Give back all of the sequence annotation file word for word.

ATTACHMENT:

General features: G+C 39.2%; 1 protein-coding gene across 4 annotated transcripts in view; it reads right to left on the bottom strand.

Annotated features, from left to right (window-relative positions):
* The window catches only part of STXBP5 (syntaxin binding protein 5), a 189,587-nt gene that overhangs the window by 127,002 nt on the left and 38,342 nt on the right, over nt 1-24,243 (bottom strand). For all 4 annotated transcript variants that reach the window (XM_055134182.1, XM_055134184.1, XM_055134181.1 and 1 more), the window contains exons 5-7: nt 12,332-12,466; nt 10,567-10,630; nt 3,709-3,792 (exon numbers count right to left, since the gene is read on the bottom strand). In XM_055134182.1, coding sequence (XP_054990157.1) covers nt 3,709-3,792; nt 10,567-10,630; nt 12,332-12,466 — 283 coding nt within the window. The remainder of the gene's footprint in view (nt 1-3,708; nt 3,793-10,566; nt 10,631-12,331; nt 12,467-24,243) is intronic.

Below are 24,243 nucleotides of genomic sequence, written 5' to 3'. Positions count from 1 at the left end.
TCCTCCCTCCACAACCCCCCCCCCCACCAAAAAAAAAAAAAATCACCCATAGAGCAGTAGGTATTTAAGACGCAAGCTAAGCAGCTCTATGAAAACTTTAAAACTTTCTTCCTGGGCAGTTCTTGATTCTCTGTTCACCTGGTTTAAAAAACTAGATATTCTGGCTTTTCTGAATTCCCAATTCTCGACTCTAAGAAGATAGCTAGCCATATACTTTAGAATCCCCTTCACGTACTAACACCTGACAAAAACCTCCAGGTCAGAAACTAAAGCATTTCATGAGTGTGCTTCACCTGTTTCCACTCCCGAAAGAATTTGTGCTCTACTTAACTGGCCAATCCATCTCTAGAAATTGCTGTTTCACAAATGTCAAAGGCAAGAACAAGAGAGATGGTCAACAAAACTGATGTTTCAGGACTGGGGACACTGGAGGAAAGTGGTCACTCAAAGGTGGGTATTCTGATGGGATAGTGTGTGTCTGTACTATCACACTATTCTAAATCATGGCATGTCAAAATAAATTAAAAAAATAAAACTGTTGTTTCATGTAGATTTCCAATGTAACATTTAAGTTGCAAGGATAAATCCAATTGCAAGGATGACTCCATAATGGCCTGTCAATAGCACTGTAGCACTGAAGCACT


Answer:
General features: G+C 39.2%; 1 protein-coding gene across 4 annotated transcripts in view; it reads right to left on the bottom strand.

Annotated features, from left to right (window-relative positions):
* The window catches only part of STXBP5 (syntaxin binding protein 5), a 189,587-nt gene that overhangs the window by 127,002 nt on the left and 38,342 nt on the right, over nt 1-24,243 (bottom strand). For all 4 annotated transcript variants that reach the window (XM_055134182.1, XM_055134184.1, XM_055134181.1 and 1 more), the window contains exons 5-7: nt 12,332-12,466; nt 10,567-10,630; nt 3,709-3,792 (exon numbers count right to left, since the gene is read on the bottom strand). In XM_055134182.1, coding sequence (XP_054990157.1) covers nt 3,709-3,792; nt 10,567-10,630; nt 12,332-12,466 — 283 coding nt within the window. The remainder of the gene's footprint in view (nt 1-3,708; nt 3,793-10,566; nt 10,631-12,331; nt 12,467-24,243) is intronic.

Below are 24,243 nucleotides of genomic sequence, written 5' to 3'. Positions count from 1 at the left end.
TCCTCCCTCCACAACCCCCCCCCCCACCAAAAAAAAAAAAAATCACCCATAGAGCAGTAGGTATTTAAGACGCAAGCTAAGCAGCTCTATGAAAACTTTAAAACTTTCTTCCTGGGCAGTTCTTGATTCTCTGTTCACCTGGTTTAAAAAACTAGATATTCTGGCTTTTCTGAATTCCCAATTCTCGACTCTAAGAAGATAGCTAGCCATATACTTTAGAATCCCCTTCACGTACTAACACCTGACAAAAACCTCCAGGTCAGAAACTAAAGCATTTCATGAGTGTGCTTCACCTGTTTCCACTCCCGAAAGAATTTGTGCTCTACTTAACTGGCCAATCCATCTCTAGAAATTGCTGTTTCACAAATGTCAAAGGCAAGAACAAGAGAGATGGTCAACAAAACTGATGTTTCAGGACTGGGGACACTGGAGGAAAGTGGTCACTCAAAGGTGGGTATTCTGATGGGATAGTGTGTGTCTGTACTATCACACTATTCTAAATCATGGCATGTCAAAATAAATTAAAAAAATAAAACTGTTGTTTCATGTAGATTTCCAATGTAACATTTAAGTTGCAAGGATAAATCCAATTGCAAGGATGACTCCATAATGGCCTGTCAATAGCACTGTAGCACTGAAGCACT